SAN FRANCISCO -- Providing safe havens in the Internet maelstrom, shares of Cisco (CSCO) - Get Report and Lucent (LU) have been largely unruffled by the exodus of capital from high-profile Net plays in recent weeks.
Internet stocks have taken quite a clubbing since the
high-water mark on April 26.
is still down 17% from its high this year, and
is off 42%. The same goes for Internet bellwethers
, down 27%, and
, down 26%.
By contrast, the two communications-equipment stocks corrected mildly before joining Wednesday's recovery. Cisco, the leading builder of computer-network equipment, is down 7% since April 26. Lucent, the largest supplier of gear for telephone networks, is off 10% in the past month. The Nasdaq Comp has fallen 9%.
Meanwhile, at the Oasis
Even after the market's overall bounce Wednesday, money managers expect this division in stock behavior to continue.
The correction was "vicious, but not surprising," says Curt Rohrman, portfolio manager of the
USAA Science and Technology fund, which holds both Cisco and Lucent. "You're going to have big swings
in Internet stocks, as people go manic depressive on them."
One reason for the stability is that even-keeled institutional investors hold a larger stake in these stocks: They own 48% of Lucent shares and 64% of Cisco shares, according to
. By comparison, institutional ownership of
, eBay and
is 20%, 11% and 0.2%, respectively. These Net stocks have been dominated by trading among individual investors.
"There are real buyers with real money to buy Cisco. I'm not sure you can say that about these second- or third-level Internet companies," says David Brady, portfolio manager with
Stein Roe Mutual Funds
, a Cisco investor.
And unlike the e-commerce and portal plays jostling for control of their markets, Cisco and Lucent shine as clear leaders in an industry that has already seen its share of consolidation. Next month, Lucent expects to close its acquisition of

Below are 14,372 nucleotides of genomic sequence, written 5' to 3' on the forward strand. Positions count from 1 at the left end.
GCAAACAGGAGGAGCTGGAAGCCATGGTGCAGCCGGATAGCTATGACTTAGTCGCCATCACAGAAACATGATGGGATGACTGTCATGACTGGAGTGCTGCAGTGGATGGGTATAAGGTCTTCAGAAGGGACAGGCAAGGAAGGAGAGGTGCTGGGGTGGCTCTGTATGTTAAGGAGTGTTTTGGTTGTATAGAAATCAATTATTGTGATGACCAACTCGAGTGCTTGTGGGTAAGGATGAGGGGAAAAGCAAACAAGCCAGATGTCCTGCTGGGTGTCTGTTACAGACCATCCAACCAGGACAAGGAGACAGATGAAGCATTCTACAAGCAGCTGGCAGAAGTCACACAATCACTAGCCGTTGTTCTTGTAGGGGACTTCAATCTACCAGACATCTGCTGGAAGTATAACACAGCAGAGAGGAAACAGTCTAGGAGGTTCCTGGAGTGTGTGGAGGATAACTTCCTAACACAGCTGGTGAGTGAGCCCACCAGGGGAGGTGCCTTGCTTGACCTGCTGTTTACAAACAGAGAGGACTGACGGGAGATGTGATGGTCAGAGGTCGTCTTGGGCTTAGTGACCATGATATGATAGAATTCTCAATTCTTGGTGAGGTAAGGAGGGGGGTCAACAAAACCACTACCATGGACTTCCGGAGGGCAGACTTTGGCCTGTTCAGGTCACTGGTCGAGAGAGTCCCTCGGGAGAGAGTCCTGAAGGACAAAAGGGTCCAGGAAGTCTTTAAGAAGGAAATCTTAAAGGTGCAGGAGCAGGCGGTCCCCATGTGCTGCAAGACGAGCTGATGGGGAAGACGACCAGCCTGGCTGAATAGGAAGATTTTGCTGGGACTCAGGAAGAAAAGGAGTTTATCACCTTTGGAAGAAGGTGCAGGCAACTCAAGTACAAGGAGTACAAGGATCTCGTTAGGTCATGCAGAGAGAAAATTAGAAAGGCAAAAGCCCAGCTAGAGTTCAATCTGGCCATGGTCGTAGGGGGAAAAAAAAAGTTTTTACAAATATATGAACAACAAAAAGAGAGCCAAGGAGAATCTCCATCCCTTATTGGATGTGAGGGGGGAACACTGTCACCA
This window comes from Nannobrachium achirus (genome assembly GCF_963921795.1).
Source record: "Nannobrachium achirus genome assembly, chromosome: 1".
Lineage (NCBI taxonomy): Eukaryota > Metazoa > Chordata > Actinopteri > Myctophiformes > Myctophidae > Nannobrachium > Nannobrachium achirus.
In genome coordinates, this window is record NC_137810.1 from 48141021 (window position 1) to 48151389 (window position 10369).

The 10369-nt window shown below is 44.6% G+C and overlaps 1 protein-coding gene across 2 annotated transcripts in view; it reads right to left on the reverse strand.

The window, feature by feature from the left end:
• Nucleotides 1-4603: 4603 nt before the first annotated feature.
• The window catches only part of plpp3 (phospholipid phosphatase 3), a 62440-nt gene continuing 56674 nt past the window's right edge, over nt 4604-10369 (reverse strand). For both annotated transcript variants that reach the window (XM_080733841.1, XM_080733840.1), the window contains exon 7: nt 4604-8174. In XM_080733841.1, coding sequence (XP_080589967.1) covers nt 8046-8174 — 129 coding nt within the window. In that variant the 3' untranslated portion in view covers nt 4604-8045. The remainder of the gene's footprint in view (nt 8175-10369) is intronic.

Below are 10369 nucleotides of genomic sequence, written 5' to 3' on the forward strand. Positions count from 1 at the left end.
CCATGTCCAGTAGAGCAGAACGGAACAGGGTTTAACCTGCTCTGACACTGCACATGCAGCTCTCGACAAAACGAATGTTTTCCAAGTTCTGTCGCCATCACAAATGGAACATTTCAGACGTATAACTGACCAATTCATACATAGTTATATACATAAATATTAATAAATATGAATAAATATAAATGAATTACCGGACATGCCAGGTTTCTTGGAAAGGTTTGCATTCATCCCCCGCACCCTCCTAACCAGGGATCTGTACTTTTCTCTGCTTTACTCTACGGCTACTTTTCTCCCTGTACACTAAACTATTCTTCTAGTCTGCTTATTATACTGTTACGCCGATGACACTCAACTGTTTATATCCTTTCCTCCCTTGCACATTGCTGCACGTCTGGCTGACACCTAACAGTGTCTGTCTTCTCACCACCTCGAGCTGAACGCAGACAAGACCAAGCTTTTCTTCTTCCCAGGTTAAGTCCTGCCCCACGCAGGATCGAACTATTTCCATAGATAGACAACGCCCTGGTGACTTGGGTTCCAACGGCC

, currently the No. 2 computer networker.
While Net commerce and portal companies have seen many mergers in recent months, few expect the trend is anywhere near a climax. "People are not quite as convinced of who the winner is going to be," says Rohrman. America Online appears to be a winner, he says, but it's not as clear a leader as Cisco.
Rohrman has invested in Internet stocks such as AOL, Amazon and priceline.com, treating each as a "zero-coupon bonds" that promise huge potential returns in a few years -- and plenty of price volatility in the meantime.
"These are longer duration instruments," agrees Phil Treick, portfolio manager of the
Transamerica Aggressive Growth fund. His money-management firm owns both Cisco and Amazon. Treick is concerned, however, that retail investors are flipping Internet stocks for quick gains, which can make for shaky quarterly performance.
Brady at Stein Roe is willing to own AOL -- overpriced by any conventional measure -- partly because he feels he can trust more of its constituents. AOL rests on a 62% base of institutional owners, nearly equal to that of Cisco, and as a member of the
, it attracts index-fund managers as well.
But fund managers point to another crucial difference between AOL and Cisco. Even in these heady times, you can be rational when it comes to valuing Cisco. Brady, for one, peers far into the distance and estimates that Cisco will grow its earnings 25% to 30% annually to $5.60 in 2005. Put a price-to-earnings ratio of 25 on that, and Cisco shares would be valued at 140 compared to 109 1/8 Wednesday. "I still think you can make money on it."
Meanwhile, AOL -- even by Brady's elastic measures -- is fully valued.
"I'd be more inclined to buy Cisco than AOL."
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